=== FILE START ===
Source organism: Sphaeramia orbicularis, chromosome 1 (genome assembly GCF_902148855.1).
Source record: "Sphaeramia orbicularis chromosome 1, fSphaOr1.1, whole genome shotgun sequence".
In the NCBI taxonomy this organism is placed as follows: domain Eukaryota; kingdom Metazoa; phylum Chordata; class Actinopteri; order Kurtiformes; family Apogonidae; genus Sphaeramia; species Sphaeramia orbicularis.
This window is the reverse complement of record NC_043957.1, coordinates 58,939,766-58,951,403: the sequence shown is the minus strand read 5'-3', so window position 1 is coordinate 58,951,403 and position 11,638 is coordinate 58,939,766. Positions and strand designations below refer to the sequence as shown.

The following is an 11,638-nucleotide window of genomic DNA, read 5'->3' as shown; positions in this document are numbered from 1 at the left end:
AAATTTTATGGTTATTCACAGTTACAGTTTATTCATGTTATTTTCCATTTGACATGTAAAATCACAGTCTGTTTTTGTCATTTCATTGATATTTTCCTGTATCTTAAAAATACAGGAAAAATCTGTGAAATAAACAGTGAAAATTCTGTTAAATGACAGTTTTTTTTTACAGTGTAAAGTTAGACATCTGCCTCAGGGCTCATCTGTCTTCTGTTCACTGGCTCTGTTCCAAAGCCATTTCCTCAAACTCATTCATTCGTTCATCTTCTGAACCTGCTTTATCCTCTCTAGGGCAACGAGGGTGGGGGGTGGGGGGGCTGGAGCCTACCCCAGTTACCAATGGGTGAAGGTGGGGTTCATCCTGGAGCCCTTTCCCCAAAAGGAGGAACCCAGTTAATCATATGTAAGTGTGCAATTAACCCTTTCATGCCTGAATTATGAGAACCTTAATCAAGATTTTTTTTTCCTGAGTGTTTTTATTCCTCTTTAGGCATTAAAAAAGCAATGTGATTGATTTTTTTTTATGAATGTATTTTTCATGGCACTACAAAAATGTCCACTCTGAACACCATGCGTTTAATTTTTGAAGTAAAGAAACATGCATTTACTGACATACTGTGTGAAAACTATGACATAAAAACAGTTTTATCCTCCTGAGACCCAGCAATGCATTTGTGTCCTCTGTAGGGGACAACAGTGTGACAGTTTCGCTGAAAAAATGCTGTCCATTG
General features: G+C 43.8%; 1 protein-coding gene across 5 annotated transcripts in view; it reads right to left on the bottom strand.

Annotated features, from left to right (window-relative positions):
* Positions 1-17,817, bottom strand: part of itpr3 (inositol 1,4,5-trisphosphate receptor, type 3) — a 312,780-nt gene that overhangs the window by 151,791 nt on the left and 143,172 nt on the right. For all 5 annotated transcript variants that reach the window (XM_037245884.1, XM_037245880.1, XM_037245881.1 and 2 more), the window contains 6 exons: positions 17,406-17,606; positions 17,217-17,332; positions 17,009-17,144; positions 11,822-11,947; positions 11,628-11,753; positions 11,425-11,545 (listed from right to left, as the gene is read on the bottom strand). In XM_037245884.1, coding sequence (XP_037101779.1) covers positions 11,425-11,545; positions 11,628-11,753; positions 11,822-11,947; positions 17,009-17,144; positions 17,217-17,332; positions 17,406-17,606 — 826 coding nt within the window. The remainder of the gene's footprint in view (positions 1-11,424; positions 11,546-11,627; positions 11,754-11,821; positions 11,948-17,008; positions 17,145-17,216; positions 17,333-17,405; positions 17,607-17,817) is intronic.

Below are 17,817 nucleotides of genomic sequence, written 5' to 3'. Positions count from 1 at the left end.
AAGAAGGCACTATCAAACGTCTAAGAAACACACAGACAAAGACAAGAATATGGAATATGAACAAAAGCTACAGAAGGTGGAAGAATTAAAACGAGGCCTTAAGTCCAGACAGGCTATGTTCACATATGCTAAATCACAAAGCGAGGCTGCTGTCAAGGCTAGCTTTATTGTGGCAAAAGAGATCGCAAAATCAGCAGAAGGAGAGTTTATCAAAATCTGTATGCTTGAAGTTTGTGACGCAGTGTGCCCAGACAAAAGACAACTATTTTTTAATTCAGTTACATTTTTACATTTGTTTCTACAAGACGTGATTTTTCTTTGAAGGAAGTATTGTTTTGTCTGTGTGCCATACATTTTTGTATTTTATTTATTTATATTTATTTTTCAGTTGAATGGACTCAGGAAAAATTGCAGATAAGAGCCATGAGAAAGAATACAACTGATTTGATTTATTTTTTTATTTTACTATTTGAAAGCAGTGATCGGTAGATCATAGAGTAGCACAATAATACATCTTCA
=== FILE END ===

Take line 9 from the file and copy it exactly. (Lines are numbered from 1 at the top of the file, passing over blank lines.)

* Positions 1-17,817, bottom strand: part of itpr3 (inositol 1,4,5-trisphosphate receptor, type 3) — a 312,780-nt gene that overhangs the window by 151,791 nt on the left and 143,172 nt on the right. For all 5 annotated transcript variants that reach the window (XM_037245884.1, XM_037245880.1, XM_037245881.1 and 2 more), the window contains 6 exons: positions 17,406-17,606; positions 17,217-17,332; positions 17,009-17,144; positions 11,822-11,947; positions 11,628-11,753; positions 11,425-11,545 (listed from right to left, as the gene is read on the bottom strand). In XM_037245884.1, coding sequence (XP_037101779.1) covers positions 11,425-11,545; positions 11,628-11,753; positions 11,822-11,947; positions 17,009-17,144; positions 17,217-17,332; positions 17,406-17,606 — 826 coding nt within the window. The remainder of the gene's footprint in view (positions 1-11,424; positions 11,546-11,627; positions 11,754-11,821; positions 11,948-17,008; positions 17,145-17,216; positions 17,333-17,405; positions 17,607-17,817) is intronic.